University of Hertfordshire

Dr Finlay Malcolm

Finlay Malcolm

Dr Finlay Malcolm

Postal address:
University of Hertfordshire, Hatfield, Hertfordshire
United Kingdom

Expertise

Research interests

My current research interests are primarily in three areas: the Philosophy of Religion, Political Philosophy, and Social Epistemology.

In the Philosophy of Religion I am particularly focussed on researching questions concerning the nature and value of faith. For instance, what role does faith play in our everyday lives? Does faith require belief or trust, or can faith be had without these attitudes? What kinds of experiences do people have who suffer a loss of, or crisis of faith? Can faith be rational even if we lack evidence? How does faith help us to achieve our long-term goals? Each of these questions is important for understanding faith in the lives of both religious and non-religious people. I also have general interests in religious epistemology, for instance, I am interested in how we can have religious knowledge, whether religious beliefs can be rational, and the role that testimony and trust occupies in the formation of religious beliefs. Finally, I also work on 'non-realist' approaches to religion: theories, like religious fictionalism, which maintain that people do not, or should not hold religious beliefs, but should engage in religious practice nonetheless, and whether religious identity even requires holding religious beliefs at all.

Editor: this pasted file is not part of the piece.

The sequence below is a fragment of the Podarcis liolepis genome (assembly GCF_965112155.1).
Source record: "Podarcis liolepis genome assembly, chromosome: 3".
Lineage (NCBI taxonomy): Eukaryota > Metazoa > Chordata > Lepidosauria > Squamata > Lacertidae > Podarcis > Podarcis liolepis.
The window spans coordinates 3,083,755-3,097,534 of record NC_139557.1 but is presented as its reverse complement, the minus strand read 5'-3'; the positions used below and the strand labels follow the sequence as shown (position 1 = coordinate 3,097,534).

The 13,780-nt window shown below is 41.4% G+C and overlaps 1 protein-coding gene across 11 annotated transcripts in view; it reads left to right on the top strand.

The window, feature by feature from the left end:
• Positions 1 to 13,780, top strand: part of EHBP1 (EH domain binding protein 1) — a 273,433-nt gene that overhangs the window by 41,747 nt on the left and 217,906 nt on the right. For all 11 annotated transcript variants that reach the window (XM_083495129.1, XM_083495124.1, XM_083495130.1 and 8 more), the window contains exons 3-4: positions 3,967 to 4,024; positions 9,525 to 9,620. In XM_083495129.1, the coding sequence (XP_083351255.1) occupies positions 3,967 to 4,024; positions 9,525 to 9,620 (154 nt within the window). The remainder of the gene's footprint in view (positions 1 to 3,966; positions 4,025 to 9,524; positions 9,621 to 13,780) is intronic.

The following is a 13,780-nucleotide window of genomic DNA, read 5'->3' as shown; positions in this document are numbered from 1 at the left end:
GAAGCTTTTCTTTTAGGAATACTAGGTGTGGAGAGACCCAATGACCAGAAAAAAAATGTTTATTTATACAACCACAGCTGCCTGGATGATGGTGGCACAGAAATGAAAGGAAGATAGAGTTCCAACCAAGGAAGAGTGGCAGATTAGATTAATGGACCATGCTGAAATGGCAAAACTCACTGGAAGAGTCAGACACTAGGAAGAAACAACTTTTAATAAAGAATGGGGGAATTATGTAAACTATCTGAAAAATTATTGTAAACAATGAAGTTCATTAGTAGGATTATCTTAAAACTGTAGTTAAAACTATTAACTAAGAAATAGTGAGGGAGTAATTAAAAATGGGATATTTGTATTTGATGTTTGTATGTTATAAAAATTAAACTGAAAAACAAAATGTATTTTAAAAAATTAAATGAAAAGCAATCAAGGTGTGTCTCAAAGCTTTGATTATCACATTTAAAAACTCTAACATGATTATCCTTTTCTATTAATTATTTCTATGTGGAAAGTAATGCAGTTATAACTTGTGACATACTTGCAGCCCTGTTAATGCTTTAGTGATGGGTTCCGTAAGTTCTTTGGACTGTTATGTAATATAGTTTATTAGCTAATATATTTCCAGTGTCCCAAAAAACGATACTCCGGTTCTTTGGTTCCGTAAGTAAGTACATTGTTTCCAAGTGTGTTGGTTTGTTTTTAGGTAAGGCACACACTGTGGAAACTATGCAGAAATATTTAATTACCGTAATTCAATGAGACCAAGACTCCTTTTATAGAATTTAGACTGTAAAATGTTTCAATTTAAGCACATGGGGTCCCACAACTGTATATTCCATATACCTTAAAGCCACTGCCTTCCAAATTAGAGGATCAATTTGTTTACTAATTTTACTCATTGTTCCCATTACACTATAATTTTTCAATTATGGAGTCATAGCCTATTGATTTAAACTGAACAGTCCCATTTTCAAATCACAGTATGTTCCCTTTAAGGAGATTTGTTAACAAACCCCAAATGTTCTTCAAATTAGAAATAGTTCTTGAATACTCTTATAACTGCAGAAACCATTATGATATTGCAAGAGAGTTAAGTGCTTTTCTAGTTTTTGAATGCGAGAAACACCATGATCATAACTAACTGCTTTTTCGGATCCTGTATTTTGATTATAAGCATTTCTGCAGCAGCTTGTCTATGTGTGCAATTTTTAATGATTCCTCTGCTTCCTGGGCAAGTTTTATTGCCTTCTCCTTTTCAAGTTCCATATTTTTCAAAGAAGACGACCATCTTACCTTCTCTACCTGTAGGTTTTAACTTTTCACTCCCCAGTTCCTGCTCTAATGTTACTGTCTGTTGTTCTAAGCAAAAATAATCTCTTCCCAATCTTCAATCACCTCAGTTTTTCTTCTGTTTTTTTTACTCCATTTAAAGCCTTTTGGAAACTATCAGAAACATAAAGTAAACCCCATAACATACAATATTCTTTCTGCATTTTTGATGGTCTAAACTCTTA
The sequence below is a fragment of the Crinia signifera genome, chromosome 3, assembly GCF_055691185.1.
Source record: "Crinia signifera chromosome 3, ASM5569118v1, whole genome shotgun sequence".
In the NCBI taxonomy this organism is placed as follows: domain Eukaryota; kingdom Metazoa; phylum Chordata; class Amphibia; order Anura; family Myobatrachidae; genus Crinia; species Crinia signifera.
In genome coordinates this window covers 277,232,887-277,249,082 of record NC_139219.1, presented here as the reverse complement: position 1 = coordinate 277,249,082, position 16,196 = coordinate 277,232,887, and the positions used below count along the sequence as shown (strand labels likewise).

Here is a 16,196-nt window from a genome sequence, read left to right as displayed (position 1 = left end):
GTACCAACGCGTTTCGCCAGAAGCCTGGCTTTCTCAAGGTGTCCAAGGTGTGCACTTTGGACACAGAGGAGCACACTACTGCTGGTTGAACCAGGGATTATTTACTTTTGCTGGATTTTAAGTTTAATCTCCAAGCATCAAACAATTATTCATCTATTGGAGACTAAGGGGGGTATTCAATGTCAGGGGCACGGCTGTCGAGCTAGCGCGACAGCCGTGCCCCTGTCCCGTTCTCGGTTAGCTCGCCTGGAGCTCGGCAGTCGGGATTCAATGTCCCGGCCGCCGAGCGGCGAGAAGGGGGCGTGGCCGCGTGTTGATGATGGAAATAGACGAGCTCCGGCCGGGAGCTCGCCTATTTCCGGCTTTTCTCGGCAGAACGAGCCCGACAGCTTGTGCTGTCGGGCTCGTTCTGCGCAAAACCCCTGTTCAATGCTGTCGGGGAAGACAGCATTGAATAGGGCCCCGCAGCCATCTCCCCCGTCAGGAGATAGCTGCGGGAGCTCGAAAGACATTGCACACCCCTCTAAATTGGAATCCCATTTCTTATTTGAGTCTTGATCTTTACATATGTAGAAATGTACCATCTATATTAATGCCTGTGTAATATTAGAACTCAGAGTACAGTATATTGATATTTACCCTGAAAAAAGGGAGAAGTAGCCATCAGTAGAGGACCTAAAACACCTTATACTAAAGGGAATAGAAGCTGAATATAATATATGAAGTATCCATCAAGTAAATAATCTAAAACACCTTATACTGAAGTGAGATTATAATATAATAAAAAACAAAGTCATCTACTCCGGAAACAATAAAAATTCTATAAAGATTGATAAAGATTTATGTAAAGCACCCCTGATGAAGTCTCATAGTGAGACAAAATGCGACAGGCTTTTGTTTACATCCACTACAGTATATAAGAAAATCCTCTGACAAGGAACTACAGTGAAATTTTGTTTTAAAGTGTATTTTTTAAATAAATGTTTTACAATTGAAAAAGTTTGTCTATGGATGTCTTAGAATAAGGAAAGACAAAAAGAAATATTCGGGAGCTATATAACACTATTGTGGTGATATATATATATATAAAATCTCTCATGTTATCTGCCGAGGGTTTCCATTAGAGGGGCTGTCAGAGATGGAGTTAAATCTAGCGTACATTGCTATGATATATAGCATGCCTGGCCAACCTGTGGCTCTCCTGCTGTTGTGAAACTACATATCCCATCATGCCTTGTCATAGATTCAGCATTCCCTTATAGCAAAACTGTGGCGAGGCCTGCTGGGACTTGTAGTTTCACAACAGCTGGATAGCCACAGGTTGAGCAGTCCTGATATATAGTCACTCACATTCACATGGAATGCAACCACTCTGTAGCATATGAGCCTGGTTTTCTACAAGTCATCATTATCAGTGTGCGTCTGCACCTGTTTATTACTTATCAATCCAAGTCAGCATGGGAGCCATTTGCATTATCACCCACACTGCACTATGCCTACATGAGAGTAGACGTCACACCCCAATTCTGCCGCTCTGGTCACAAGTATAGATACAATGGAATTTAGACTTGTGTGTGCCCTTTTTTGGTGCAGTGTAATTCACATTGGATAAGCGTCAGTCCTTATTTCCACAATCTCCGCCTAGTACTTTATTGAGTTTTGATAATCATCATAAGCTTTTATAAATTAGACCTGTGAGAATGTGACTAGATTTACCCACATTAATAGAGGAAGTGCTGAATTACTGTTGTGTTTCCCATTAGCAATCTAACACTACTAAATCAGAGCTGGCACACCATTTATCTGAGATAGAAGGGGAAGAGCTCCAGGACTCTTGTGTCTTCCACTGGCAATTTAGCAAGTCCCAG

My research in Political Philosophy mainly centres on democracy and alternative forms of government. I am working on arguments in favour of democracy at a time when democracy has received considerable criticism. I also research objections to other forms of government, with particular focus on 'epistocracy'. And I have written on the obligations there are on citizens to vote competently.

In Social Epistemology, I have written on the ways by which we share knowledge with each other through testimony, and what ethical problems can occur in the context of our testimonial practices. In this regard I have interests relating to epistemic injustice, and how the ethics of testimony bears on pragmatic and epistemic reasons for belief. I am also working to connect several of these concepts to issues in the social epistemology of religion.